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Equipping Diverse Youth to Thrive: New Insights on Skills Development, Inclusion, and Measurement

Mon, April 18, 6:00 to 7:30am CDT (6:00 to 7:30am CDT), Pajamas Sessions, VR 133

Group Submission Type: Formal Panel Session


Youth programming is often shaped by idealism, the hope that by building youth skills, increasing their tangible and intangible assets, and shaping a more enabling environment around them, we will create new communities and futures in which youth can fully thrive. Presentations in this panel explore how this idealism has shaped our work with diverse marginalized youth populations in a time of tectonic shifts, and the need for youth to adapt to unrelenting dynamics of radical change due to conflict, the COVID-19 pandemic, and economic and environmental crises. In alignment with the conference theme, we “nurture our idealism into reality” with efforts to determine if our efforts really improve youth skills and lead to other improved outcomes. It is essential not only to equip youth with the skills necessary to thrive amidst uncertainty, but also hold ourselves accountable by applying key inclusion and measurement approaches and tools.

Extensive research has been conducted on the ‘building blocks’ of youth empowerment in developing countries. Several conceptual frameworks highlight the importance of combining ‘soft’ skills and agency development with increased access to services, within enabling contexts (Youth Power Learning - Hinson et al, 2017; GAGE, 2017). Those frameworks highlight the importance of individual and collective action by youth, shifting norms and claiming rights. Additional ‘building blocks’ identified as critical for successful transitions into wage employment included policy frameworks fostering the creation of dignified jobs for youth, employer engagement in demand-driven education and training to ensure the development of skills matching market needs, and fully leveraging the power of digital technologies in training and job-seeking processes (ILO, 2020). In the current context of unprecedented, combined crises, to what extent are those ‘building blocks’ still contributing to boost youth empowerment and resilience, however? What additional interventions are accelerating recovery, and for whom?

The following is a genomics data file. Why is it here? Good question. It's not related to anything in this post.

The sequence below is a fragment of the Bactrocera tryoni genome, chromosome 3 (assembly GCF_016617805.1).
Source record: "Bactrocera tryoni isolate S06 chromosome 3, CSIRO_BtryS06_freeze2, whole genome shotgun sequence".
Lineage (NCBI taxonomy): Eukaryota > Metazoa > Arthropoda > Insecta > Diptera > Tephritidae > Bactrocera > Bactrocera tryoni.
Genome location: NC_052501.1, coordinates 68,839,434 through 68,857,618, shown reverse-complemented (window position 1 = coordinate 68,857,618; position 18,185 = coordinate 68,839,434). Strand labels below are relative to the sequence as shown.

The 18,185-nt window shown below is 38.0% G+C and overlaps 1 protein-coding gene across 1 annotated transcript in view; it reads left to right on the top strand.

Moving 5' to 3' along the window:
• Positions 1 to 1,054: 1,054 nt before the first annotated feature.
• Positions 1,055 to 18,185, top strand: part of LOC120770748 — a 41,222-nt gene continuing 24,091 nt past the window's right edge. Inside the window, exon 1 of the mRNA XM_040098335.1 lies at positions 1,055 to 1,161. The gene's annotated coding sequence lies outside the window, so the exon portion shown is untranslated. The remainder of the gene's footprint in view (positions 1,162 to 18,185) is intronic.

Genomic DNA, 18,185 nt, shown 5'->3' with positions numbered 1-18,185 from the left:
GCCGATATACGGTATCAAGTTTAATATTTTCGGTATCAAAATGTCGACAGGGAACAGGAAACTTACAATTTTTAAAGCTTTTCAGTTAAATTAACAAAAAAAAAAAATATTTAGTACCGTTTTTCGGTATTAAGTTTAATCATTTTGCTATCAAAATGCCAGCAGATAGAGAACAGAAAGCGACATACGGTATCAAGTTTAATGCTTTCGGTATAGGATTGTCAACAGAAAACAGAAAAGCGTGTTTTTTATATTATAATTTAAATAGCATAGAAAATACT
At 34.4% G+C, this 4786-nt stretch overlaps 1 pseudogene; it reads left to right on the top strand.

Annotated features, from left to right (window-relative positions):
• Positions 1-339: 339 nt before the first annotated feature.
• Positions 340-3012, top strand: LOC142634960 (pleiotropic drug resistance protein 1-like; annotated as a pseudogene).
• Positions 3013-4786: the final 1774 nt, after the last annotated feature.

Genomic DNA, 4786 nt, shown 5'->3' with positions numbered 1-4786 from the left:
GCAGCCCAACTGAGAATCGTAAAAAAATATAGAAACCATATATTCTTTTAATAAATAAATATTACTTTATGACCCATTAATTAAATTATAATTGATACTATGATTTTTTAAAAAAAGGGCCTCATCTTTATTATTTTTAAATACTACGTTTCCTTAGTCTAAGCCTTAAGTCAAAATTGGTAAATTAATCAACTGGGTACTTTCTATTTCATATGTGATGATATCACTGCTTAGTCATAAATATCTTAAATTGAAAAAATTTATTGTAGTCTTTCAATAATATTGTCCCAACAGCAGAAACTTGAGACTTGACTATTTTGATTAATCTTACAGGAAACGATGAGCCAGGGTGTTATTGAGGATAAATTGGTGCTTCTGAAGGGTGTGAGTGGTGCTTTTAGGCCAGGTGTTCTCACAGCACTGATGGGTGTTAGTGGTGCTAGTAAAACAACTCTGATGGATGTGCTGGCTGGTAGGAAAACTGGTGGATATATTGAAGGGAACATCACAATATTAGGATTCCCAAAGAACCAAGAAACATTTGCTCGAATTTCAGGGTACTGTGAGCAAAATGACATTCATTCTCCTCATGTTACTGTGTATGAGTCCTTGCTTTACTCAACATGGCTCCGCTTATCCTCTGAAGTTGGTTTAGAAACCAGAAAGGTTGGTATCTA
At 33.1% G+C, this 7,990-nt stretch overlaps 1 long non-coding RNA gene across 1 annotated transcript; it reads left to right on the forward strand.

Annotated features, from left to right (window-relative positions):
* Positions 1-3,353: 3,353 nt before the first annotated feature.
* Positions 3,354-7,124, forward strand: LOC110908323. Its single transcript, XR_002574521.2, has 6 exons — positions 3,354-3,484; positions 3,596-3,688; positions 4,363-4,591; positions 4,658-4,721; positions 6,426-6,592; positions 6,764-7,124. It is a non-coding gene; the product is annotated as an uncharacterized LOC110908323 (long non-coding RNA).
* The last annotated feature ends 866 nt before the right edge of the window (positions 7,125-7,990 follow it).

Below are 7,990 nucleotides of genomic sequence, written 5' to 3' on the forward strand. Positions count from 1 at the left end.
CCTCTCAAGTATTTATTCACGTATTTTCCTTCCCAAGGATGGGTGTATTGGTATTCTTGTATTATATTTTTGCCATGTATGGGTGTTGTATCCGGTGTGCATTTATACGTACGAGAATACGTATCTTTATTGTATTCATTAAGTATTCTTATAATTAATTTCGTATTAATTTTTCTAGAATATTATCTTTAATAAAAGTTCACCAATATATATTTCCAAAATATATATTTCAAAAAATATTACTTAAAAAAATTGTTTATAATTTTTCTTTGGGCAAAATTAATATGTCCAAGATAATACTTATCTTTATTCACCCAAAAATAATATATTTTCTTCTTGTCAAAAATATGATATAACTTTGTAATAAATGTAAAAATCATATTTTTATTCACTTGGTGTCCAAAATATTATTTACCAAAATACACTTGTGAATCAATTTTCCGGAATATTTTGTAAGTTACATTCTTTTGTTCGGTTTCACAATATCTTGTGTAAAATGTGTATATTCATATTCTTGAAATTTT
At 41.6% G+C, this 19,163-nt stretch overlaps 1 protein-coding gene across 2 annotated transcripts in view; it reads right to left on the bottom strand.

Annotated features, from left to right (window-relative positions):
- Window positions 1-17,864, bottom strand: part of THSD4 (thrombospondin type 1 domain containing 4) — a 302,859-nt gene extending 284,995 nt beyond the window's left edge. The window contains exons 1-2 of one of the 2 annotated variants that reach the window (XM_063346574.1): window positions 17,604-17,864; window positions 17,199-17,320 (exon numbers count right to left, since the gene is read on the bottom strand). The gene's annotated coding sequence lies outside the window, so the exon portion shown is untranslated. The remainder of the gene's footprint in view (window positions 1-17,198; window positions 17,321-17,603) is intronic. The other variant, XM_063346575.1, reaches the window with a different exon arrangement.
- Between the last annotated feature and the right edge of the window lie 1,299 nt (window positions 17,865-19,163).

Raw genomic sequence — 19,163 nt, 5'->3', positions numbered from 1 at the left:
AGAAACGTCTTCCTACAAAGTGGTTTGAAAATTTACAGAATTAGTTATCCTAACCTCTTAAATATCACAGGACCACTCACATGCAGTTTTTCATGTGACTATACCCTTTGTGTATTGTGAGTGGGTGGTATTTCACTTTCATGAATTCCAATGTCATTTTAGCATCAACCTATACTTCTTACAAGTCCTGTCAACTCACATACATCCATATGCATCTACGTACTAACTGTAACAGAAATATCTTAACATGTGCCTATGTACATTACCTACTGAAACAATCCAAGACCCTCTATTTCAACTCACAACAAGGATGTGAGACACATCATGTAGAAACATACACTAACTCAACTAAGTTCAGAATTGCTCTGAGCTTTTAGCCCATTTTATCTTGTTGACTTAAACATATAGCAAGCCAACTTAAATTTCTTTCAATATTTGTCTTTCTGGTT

The first presentation raises the question of which skills we should aspire to help youth develop, and makes the case that “learning to learn” is one of the most important skills during these times of rapid change and constant adaptation. Second, we examine audacious efforts to reach ultra-marginalized youth in conflict-affected South Somalia, constantly adapting methods based on learning to ensure accessibility and support for these youth. Third, we turn to the enabling environment and focus on how building the awareness and skills of employers and enterprise support agencies can transform access and outcomes for youth with disabilities and other marginalized youth. Finally, we examine the question of what it takes to systematically detect and measure change in skills and values even in the midst of the pandemic and other unstable context factors--and how we can use such data to inform our work with youth and adults, to better transform our idealism into reality.

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